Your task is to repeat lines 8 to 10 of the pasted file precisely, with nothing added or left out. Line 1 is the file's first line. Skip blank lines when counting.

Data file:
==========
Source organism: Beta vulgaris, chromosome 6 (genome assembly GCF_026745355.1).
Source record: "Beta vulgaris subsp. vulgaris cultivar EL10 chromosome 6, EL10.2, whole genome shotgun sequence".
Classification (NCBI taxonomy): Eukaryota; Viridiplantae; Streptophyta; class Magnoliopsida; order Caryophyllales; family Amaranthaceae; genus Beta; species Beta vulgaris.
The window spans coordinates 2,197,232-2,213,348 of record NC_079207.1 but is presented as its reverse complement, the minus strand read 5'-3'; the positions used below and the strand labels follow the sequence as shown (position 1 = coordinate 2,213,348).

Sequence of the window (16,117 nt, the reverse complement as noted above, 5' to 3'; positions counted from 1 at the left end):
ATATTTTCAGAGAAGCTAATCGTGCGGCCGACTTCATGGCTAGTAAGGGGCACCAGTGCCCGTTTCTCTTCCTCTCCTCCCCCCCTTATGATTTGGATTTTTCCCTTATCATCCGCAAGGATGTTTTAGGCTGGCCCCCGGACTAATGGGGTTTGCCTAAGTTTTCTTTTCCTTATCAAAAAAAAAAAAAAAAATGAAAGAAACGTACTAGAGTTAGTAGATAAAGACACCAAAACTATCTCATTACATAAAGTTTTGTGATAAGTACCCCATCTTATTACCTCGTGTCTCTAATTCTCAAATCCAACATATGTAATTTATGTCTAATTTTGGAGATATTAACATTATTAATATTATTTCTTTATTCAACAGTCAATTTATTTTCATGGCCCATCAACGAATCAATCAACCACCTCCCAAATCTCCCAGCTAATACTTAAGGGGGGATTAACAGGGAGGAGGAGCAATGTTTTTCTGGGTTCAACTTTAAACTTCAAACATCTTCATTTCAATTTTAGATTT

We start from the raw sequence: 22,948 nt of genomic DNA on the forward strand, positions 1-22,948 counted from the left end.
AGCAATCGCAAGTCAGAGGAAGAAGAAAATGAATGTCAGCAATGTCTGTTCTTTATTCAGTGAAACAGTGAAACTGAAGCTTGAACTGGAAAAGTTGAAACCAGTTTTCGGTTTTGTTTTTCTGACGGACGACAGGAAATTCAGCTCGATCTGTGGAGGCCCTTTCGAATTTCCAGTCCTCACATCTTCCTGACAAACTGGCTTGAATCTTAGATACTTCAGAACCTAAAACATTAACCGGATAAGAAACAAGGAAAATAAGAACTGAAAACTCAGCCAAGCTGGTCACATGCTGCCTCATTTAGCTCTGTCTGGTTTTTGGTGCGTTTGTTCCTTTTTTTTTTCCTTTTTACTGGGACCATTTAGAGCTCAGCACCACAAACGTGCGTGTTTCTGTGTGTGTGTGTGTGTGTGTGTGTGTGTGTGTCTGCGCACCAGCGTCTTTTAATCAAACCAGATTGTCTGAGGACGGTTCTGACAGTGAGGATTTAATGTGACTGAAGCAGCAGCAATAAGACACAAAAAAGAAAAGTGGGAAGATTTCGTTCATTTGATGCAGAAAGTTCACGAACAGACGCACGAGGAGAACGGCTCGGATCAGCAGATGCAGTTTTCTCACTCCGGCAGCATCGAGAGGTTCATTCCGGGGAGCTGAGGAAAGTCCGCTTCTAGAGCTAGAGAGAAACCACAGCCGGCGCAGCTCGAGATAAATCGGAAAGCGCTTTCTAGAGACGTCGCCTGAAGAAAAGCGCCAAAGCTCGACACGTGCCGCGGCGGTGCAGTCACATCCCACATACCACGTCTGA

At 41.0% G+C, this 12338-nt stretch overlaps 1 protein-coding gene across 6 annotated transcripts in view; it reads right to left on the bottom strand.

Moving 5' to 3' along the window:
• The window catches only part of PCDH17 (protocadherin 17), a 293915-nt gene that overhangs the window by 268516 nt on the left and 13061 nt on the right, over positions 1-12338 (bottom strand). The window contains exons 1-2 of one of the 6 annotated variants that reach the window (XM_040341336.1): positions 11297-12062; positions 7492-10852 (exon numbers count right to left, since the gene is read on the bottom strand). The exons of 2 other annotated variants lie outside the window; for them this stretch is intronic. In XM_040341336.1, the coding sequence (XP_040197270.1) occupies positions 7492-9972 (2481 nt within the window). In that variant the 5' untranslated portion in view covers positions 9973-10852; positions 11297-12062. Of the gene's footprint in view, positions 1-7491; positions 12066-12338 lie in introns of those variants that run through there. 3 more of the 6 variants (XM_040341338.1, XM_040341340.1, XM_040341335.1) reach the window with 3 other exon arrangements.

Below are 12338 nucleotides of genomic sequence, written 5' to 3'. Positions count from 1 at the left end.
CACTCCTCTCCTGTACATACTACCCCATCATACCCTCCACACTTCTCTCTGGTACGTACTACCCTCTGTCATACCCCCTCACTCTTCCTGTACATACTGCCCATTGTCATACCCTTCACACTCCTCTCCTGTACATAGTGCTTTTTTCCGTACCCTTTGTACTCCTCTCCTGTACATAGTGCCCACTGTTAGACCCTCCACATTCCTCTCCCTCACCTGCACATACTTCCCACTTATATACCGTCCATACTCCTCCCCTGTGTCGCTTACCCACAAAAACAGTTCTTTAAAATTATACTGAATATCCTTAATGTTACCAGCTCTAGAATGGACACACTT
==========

AGCAATCGCAAGTCAGAGGAAGAAGAAAATGAATGTCAGCAATGTCTGTTCTTTATTCAGTGAAACAGTGAAACTGAAGCTTGAACTGGAAAAGTTGAAACCAGTTTTCGGTTTTGTTTTTCTGACGGACGACAGGAAATTCAGCTCGATCTGTGGAGGCCCTTTCGAATTTCCAGTCCTCACATCTTCCTGACAAACTGGCTTGAATCTTAGATACTTCAGAACCTAAAACATTAACCGGATAAGAAACAAGGAAAATAAGAACTGAAAACTCAGCCAAGCTGGTCACATGCTGCCTCATTTAGCTCTGTCTGGTTTTTGGTGCGTTTGTTCCTTTTTTTTTTCCTTTTTACTGGGACCATTTAGAGCTCAGCACCACAAACGTGCGTGTTTCTGTGTGTGTGTGTGTGTGTGTGTGTGTGTGTGTCTGCGCACCAGCGTCTTTTAATCAAACCAGATTGTCTGAGGACGGTTCTGACAGTGAGGATTTAATGTGACTGAAGCAGCAGCAATAAGACACAAAAAAGAAAAGTGGGAAGATTTCGTTCATTTGATGCAGAAAGTTCACGAACAGACGCACGAGGAGAACGGCTCGGATCAGCAGATGCAGTTTTCTCACTCCGGCAGCATCGAGAGGTTCATTCCGGGGAGCTGAGGAAAGTCCGCTTCTAGAGCTAGAGAGAAACCACAGCCGGCGCAGCTCGAGATAAATCGGAAAGCGCTTTCTAGAGACGTCGCCTGAAGAAAAGCGCCAAAGCTCGACACGTGCCGCGGCGGTGCAGTCACATCCCACATACCACGTCTGA

At 41.0% G+C, this 12338-nt stretch overlaps 1 protein-coding gene across 6 annotated transcripts in view; it reads right to left on the bottom strand.

Moving 5' to 3' along the window: